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PRESENTATION #14  Clinical Research | Regional Anesthesia and Acute Pain

AN ASSESSMENT OF THE ROLE OF NON-OPIOID ADJUVANTS IN REGIONAL ANESTHESIA PRACTICE

John Cefalu, MD; Gopal Kodumudi, MD; Meredith Shaw, MD
LSU Health New Orleans

Presenter: John Cefalu, MD
LSU Health New Orleans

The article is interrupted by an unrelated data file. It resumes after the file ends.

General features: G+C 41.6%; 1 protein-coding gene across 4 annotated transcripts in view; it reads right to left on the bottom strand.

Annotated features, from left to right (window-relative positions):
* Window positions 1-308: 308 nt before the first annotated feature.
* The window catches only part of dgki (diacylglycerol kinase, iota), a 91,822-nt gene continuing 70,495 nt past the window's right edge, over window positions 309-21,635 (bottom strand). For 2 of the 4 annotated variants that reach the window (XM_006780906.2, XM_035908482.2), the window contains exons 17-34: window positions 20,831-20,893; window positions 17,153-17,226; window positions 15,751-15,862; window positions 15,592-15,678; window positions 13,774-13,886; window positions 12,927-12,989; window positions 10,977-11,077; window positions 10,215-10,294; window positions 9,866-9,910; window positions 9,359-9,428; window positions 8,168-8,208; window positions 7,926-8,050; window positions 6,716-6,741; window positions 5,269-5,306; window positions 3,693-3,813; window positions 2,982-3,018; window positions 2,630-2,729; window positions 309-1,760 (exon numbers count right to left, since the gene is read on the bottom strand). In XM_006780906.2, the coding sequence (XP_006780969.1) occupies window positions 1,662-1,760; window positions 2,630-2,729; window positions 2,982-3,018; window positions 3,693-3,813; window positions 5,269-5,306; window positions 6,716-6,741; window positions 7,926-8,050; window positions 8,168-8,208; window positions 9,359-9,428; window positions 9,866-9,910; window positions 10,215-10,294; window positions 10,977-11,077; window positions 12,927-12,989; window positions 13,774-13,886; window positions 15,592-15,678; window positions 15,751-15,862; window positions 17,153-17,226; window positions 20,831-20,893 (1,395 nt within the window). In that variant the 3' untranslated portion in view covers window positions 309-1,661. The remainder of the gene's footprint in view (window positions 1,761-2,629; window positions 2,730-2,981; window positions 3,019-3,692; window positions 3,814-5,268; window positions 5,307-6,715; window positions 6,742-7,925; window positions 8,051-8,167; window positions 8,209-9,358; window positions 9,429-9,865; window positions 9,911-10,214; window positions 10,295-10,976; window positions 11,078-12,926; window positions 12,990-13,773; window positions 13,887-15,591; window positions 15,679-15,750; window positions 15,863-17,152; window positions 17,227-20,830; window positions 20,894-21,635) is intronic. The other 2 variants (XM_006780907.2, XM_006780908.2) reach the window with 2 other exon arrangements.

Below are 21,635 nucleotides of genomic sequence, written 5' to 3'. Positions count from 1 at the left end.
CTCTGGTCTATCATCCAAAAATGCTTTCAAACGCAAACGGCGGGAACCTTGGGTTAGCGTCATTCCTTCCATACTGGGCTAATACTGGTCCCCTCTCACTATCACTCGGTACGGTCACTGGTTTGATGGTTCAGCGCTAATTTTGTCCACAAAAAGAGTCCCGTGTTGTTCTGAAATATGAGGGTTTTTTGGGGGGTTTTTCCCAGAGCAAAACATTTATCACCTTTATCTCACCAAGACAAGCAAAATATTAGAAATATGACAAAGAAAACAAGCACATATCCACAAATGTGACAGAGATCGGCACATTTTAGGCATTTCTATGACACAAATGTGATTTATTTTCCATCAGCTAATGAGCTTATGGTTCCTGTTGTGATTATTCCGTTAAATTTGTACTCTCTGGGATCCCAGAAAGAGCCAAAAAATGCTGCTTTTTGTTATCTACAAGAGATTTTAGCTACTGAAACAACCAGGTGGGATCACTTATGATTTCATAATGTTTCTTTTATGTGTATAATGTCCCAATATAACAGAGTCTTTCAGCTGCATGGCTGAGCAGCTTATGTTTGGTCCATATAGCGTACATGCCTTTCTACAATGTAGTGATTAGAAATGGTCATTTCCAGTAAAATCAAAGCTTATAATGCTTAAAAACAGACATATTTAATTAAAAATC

Adjuvants are medications that work synergistically with local anesthetics to help enhance the duration and quality of analgesia in regional techniques. Regional anesthesia has become more prevalent as evidence continues to show efficacy, enhancement of patient care, increased patient satisfaction, and improved patient safety. Practitioners in the perioperative setting need to not only be familiar with regional techniques but also the medications used for them. Some examples of adjuvant medications for regional techniques include dexamethasone, alpha 2 agonists such as clonidine and dexmedetomidine, midazolam, buprenorphine, NMDA antagonists, including ketamine and magnesium, neostigmine, sodium bicarbonate, epinephrine, and non-steroidal anti-inflammatory drugs. The aim of the present investigation, therefore, is to provide a comprehensive review of the most commonly used non-opioid adjuvants in clinical practice today. Regional adjuvants can improve patient safety, increase patient satisfaction, and enhance clinical efficacy. Future studies and best practice techniques can facilitate standardization of regional anesthesia adjuvant dosing when providing nerve blocks in clinical practice.